COMMON NAMES: Tulip Tree, Yellow Poplar, Yellow Wood, White Wood, Tulip-Poplar, Saddle Leaf, Canoe Wood, Blue Poplar, Lynn-Tree, Saddle Tree, Hickory-Poplar
BOTANICAL NAME: Liriodendron tulipifera (pronounced lir-ee-ah-DEN-dron too-li-PIF-err-ah)
FAMILY: Magnoliaceae (Magnolia Family)
TYPE: Deciduous shade tree
HEIGHT: 60 to 100 feet
SPREAD: 40 to 50 feet
FINAL SPACING: 30 to 40 feet
NATURAL HABITAT AND PREFERRED SITE: Native to the eastern United States from the Gulf of Mexico to Canada. Tulip tree grows in the rich moist soils of Louisiana, Arkansas eastward to Florida and northward all the way to the northeast part of the United States up the East Coast. It will grow in Texas, especially in the deep soils, although it does have a little trouble in the heat of the summer.
IDENTIFICATION INFORMATION: Straight-trunked, smooth-barked tree with leaves shaped like tulips. Large-growing, good-looking tree from an overall and textural standpoint, generally a single trunk, interesting leaves and yellow fall color. Capable of becoming huge, has brittle wood.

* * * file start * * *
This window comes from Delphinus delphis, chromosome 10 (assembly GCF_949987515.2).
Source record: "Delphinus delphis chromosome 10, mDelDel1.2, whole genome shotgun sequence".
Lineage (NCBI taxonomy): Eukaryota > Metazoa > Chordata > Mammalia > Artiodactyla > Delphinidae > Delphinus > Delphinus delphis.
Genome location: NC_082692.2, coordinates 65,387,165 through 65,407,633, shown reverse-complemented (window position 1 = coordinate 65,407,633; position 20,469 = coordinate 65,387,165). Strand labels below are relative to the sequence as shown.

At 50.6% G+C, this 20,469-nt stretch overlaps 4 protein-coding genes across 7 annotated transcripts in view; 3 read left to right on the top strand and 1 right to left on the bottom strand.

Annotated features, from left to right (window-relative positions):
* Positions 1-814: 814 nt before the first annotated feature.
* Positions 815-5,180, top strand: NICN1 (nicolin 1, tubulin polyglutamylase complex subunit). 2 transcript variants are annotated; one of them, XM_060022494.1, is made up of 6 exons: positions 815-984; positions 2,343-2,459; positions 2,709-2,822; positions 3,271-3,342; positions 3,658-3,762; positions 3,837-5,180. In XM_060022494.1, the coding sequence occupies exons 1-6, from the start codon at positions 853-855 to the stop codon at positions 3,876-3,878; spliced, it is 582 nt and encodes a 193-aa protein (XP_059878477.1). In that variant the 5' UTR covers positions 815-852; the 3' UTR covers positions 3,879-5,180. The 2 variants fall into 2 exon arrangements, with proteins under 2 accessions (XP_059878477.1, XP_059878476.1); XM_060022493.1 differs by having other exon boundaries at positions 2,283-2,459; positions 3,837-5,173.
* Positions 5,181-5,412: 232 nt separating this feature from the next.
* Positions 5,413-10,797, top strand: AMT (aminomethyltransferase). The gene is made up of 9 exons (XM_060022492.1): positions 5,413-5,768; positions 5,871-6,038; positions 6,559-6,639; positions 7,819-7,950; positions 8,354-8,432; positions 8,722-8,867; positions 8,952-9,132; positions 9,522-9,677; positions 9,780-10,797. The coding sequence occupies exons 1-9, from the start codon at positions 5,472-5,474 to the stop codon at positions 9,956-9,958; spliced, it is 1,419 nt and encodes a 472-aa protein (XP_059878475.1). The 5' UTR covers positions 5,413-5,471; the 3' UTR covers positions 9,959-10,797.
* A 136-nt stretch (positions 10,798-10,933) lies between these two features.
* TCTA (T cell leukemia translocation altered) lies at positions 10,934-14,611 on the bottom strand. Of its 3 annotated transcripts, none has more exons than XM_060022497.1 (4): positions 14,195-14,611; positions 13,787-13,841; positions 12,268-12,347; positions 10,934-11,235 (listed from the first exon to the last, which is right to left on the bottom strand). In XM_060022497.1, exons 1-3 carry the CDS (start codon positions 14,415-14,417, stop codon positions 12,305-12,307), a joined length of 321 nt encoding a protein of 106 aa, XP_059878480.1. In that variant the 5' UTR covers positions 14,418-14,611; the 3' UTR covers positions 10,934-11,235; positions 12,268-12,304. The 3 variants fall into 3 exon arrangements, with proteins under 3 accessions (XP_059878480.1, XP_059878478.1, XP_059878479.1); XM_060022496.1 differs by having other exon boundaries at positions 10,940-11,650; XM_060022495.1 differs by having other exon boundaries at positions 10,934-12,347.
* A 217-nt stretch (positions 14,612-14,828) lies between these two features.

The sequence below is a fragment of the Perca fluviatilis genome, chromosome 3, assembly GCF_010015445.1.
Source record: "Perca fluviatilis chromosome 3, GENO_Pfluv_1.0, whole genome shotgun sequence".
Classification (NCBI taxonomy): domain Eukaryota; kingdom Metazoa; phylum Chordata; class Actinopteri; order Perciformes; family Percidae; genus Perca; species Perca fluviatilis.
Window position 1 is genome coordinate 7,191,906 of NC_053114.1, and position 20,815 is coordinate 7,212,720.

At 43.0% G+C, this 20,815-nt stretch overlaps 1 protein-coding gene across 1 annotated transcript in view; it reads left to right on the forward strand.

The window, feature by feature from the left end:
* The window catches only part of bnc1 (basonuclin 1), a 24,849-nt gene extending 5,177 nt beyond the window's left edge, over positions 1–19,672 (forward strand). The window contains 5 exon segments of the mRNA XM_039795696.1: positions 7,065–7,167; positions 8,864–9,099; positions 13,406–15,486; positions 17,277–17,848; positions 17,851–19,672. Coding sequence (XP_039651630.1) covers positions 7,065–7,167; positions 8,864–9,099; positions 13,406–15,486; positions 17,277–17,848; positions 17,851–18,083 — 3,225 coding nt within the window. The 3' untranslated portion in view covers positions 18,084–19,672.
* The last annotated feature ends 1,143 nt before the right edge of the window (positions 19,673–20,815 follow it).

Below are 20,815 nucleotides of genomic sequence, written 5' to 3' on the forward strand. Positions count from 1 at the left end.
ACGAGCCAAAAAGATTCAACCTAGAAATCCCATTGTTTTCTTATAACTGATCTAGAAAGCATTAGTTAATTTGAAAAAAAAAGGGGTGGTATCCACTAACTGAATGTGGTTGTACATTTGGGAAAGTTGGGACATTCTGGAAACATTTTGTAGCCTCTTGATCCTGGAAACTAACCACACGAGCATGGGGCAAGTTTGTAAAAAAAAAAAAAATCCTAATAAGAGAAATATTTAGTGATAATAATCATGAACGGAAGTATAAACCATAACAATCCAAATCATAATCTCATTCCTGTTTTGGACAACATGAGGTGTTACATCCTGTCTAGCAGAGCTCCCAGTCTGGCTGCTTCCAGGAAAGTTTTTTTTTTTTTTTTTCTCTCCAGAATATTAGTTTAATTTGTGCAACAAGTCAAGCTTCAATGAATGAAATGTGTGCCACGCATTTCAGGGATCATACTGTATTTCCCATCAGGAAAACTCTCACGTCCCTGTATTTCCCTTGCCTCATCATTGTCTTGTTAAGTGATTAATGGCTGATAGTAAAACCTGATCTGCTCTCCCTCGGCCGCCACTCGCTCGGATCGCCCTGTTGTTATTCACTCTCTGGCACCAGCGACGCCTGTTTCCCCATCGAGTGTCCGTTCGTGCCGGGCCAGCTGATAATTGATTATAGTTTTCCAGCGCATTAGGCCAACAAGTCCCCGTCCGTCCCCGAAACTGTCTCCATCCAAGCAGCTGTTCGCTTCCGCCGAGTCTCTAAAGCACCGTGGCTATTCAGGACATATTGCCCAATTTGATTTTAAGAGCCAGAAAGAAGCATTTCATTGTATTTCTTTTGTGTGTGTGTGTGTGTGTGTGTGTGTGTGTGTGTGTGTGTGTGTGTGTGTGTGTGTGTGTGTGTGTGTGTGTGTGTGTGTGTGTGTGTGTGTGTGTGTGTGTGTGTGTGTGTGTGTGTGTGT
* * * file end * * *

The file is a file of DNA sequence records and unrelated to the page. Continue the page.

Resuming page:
Tulip Tree Foliage
FLOWERS AND FRUIT: Flowers bloom in April and May, male and female parts in the same perfect flowers, 2 to 5 inches across and cup shaped. They are green on the outside with an orange-yellow center. They face upward and are not showy from the ground but attractive close up. Fruit is a dry cone-like structure which matures in the fall September to October and contains numerous woody brown scales 2 to 3 inches long, many seeds. Flowers usually don't form until the tree is at least 10 to 12 years old although this is accelerated in an organic program.
BARK: Smooth, light brown to gray becoming heavier textured with age.
FOLIAGE: The leaves are simple, alternate, deciduous, and display yellow fall color.
CULTURE: Fairly easy to grow in Texas especially in the deep, acid, sandy soils. It has a little trouble above rock, especially the limestone rocks of North and Central Texas, but responds well to the organic fertilization program and consistent moisture.
PROBLEMS: Chlorosis and foliage burn in the heat of the summer causing leaf drop. Relatively few insect and disease problems.
PROPAGATION: By seed primarily although the plant can also be propagated by budding, grafting or layering.
INSIGHT: Tulip tree, because of its thin bark, is easily damaged by fire. Not a good tree to plant often in Texas but a few here and there are interesting.
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